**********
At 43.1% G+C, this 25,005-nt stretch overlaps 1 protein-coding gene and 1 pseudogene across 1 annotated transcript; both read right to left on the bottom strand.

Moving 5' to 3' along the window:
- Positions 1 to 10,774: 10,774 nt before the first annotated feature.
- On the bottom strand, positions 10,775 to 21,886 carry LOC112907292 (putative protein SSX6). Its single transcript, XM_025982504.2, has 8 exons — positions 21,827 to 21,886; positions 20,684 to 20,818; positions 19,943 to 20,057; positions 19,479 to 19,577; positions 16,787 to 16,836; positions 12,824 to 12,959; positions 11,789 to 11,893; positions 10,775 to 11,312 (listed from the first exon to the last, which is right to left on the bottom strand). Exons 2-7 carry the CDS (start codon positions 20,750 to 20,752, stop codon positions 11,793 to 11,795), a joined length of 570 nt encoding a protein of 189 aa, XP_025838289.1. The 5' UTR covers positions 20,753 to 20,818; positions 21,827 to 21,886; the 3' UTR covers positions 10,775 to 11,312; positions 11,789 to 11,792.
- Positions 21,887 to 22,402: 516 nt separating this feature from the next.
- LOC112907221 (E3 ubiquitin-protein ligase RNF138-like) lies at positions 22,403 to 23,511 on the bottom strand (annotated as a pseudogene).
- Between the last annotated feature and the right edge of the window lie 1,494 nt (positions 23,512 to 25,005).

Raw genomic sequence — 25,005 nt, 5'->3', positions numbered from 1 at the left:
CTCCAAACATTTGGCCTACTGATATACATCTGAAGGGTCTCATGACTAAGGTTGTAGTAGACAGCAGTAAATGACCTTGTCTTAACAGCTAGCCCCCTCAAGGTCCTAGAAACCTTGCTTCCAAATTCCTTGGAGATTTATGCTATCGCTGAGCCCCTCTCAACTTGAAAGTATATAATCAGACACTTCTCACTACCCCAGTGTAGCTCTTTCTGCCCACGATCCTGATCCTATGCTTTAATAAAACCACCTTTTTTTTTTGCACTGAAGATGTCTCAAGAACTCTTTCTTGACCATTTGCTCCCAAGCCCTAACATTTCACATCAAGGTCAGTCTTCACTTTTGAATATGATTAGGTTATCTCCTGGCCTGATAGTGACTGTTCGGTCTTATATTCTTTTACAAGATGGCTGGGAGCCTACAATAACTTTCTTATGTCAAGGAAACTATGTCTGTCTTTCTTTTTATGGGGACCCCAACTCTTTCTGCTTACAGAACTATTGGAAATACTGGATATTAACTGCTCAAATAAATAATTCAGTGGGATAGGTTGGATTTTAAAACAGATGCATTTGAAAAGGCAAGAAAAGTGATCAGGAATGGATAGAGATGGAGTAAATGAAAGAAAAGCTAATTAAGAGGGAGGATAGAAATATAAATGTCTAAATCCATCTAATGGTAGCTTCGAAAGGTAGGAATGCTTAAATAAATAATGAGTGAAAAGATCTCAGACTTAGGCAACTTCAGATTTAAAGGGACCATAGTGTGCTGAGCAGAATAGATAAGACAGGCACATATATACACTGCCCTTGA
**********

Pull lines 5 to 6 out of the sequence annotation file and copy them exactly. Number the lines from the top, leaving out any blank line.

- Positions 21,887 to 22,402: 516 nt separating this feature from the next.
- LOC112907221 (E3 ubiquitin-protein ligase RNF138-like) lies at positions 22,403 to 23,511 on the bottom strand (annotated as a pseudogene).